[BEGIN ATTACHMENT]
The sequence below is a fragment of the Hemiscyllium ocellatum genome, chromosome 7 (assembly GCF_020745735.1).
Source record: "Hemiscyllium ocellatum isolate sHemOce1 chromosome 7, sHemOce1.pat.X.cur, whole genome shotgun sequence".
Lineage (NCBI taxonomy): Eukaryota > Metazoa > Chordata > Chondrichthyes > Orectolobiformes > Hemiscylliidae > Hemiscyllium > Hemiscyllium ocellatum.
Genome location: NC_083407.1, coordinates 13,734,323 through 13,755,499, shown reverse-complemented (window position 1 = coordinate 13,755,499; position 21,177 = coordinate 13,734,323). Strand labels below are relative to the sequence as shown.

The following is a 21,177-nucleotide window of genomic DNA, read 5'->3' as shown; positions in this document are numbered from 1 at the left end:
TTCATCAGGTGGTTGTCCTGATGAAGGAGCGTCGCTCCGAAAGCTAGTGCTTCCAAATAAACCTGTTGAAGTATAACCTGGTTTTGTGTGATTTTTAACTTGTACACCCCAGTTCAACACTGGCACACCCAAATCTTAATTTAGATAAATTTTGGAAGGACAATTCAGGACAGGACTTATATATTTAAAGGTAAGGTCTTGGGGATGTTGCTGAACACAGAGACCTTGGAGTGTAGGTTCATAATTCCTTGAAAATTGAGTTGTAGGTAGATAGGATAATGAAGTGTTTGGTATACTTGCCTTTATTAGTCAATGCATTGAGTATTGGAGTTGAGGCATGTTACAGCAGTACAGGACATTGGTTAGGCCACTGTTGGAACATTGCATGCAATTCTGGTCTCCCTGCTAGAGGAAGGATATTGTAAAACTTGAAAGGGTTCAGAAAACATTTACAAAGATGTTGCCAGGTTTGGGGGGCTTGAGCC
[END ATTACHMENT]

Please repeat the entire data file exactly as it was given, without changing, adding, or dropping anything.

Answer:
The sequence below is a fragment of the Hemiscyllium ocellatum genome, chromosome 7 (assembly GCF_020745735.1).
Source record: "Hemiscyllium ocellatum isolate sHemOce1 chromosome 7, sHemOce1.pat.X.cur, whole genome shotgun sequence".
Lineage (NCBI taxonomy): Eukaryota > Metazoa > Chordata > Chondrichthyes > Orectolobiformes > Hemiscylliidae > Hemiscyllium > Hemiscyllium ocellatum.
Genome location: NC_083407.1, coordinates 13,734,323 through 13,755,499, shown reverse-complemented (window position 1 = coordinate 13,755,499; position 21,177 = coordinate 13,734,323). Strand labels below are relative to the sequence as shown.

The following is a 21,177-nucleotide window of genomic DNA, read 5'->3' as shown; positions in this document are numbered from 1 at the left end:
TTCATCAGGTGGTTGTCCTGATGAAGGAGCGTCGCTCCGAAAGCTAGTGCTTCCAAATAAACCTGTTGAAGTATAACCTGGTTTTGTGTGATTTTTAACTTGTACACCCCAGTTCAACACTGGCACACCCAAATCTTAATTTAGATAAATTTTGGAAGGACAATTCAGGACAGGACTTATATATTTAAAGGTAAGGTCTTGGGGATGTTGCTGAACACAGAGACCTTGGAGTGTAGGTTCATAATTCCTTGAAAATTGAGTTGTAGGTAGATAGGATAATGAAGTGTTTGGTATACTTGCCTTTATTAGTCAATGCATTGAGTATTGGAGTTGAGGCATGTTACAGCAGTACAGGACATTGGTTAGGCCACTGTTGGAACATTGCATGCAATTCTGGTCTCCCTGCTAGAGGAAGGATATTGTAAAACTTGAAAGGGTTCAGAAAACATTTACAAAGATGTTGCCAGGTTTGGGGGGCTTGAGCC